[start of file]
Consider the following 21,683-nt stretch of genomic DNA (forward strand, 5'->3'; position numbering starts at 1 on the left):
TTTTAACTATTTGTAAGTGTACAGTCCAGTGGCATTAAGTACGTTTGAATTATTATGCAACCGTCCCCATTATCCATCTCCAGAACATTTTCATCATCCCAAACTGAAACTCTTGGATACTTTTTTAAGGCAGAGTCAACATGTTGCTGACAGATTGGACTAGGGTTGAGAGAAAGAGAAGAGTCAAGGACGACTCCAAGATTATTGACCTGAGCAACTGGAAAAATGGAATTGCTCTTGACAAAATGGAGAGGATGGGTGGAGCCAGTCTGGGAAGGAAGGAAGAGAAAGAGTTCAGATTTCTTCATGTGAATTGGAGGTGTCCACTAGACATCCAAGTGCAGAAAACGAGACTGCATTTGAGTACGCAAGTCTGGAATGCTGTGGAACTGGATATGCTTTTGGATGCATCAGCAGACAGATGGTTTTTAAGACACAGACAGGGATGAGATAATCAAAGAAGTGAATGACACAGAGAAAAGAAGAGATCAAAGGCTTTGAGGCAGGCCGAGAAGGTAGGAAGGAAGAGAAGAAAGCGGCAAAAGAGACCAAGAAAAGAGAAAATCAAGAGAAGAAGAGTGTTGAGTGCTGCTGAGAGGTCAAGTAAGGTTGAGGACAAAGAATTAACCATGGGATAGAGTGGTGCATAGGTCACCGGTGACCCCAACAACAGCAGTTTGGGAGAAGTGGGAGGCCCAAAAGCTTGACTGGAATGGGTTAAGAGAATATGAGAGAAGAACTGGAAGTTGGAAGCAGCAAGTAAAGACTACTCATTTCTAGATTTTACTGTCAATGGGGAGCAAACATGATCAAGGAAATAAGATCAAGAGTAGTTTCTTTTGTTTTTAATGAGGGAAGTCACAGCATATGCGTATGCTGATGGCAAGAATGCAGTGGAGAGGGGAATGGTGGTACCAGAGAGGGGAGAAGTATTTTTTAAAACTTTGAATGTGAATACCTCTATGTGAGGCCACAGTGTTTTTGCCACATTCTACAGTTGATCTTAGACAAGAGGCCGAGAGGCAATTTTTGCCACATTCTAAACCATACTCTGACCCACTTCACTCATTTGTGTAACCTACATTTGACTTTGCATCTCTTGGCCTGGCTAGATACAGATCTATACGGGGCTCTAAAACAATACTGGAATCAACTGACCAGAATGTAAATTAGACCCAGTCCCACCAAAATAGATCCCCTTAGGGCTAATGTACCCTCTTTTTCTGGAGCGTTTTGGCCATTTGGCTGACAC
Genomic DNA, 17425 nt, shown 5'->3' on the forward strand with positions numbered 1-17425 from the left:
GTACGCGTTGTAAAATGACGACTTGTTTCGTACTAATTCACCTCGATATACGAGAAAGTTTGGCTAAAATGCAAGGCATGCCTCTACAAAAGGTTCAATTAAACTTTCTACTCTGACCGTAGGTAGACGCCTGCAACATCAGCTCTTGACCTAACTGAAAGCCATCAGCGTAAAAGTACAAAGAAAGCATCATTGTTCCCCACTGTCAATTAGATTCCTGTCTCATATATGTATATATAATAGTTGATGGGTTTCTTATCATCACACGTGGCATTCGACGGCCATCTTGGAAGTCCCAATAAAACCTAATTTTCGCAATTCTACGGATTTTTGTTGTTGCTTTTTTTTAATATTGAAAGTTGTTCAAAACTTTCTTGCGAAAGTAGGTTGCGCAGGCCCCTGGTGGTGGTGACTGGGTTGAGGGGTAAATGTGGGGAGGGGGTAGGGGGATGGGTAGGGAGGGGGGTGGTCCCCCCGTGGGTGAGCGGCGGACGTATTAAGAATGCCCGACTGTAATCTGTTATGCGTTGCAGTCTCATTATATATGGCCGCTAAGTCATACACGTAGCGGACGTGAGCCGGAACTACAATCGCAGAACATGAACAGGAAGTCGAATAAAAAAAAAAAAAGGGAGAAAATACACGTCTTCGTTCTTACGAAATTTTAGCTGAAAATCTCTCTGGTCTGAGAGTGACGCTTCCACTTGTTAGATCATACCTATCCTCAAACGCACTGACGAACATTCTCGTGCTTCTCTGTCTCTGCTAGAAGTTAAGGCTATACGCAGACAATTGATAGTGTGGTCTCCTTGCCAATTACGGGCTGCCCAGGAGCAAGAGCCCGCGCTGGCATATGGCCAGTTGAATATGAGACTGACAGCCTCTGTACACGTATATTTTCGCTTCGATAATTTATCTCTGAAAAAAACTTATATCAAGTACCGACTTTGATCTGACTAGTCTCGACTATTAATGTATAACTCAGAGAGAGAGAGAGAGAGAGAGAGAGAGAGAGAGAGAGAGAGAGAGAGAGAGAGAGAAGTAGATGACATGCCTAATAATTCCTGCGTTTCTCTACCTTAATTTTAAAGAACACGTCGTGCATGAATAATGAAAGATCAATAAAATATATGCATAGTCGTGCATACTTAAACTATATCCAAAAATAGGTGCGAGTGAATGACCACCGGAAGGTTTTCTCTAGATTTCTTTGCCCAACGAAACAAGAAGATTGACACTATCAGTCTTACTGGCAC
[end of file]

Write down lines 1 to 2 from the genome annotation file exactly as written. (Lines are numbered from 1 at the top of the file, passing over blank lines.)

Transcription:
Consider the following 21,683-nt stretch of genomic DNA (forward strand, 5'->3'; position numbering starts at 1 on the left):
TTTTAACTATTTGTAAGTGTACAGTCCAGTGGCATTAAGTACGTTTGAATTATTATGCAACCGTCCCCATTATCCATCTCCAGAACATTTTCATCATCCCAAACTGAAACTCTTGGATACTTTTTTAAGGCAGAGTCAACATGTTGCTGACAGATTGGACTAGGGTTGAGAGAAAGAGAAGAGTCAAGGACGACTCCAAGATTATTGACCTGAGCAACTGGAAAAATGGAATTGCTCTTGACAAAATGGAGAGGATGGGTGGAGCCAGTCTGGGAAGGAAGGAAGAGAAAGAGTTCAGATTTCTTCATGTGAATTGGAGGTGTCCACTAGACATCCAAGTGCAGAAAACGAGACTGCATTTGAGTACGCAAGTCTGGAATGCTGTGGAACTGGATATGCTTTTGGATGCATCAGCAGACAGATGGTTTTTAAGACACAGACAGGGATGAGATAATCAAAGAAGTGAATGACACAGAGAAAAGAAGAGATCAAAGGCTTTGAGGCAGGCCGAGAAGGTAGGAAGGAAGAGAAGAAAGCGGCAAAAGAGACCAAGAAAAGAGAAAATCAAGAGAAGAAGAGTGTTGAGTGCTGCTGAGAGGTCAAGTAAGGTTGAGGACAAAGAATTAACCATGGGATAGAGTGGTGCATAGGTCACCGGTGACCCCAACAACAGCAGTTTGGGAGAAGTGGGAGGCCCAAAAGCTTGACTGGAATGGGTTAAGAGAATATGAGAGAAGAACTGGAAGTTGGAAGCAGCAAGTAAAGACTACTCATTTCTAGATTTTACTGTCAATGGGGAGCAAACATGATCAAGGAAATAAGATCAAGAGTAGTTTCTTTTGTTTTTAATGAGGGAAGTCACAGCATATGCGTATGCTGATGGCAAGAATGCAGTGGAGAGGGGAATGGTGGTACCAGAGAGGGGAGAAGTATTTTTTAAAACTTTGAATGTGAATACCTCTATGTGAGGCCACAGTGTTTTTGCCACATTCTACAGTTGATCTTAGACAAGAGGCCGAGAGGCAATTTTTGCCACATTCTAAACCATACTCTGACCCACTTCACTCATTTGTGTAACCTACATTTGACTTTGCATCTCTTGGCCTGGCTAGATACAGATCTATACGGGGCTCTAAAACAATACTGGAATCAACTGACCAGAATGTAAATTAGACCCAGTCCCACCAAAATAGATCCCCTTAGGGCTAATGTACCCTCTTTTTCTGGAGCGTTTTGGCCATTTGGCTGACAC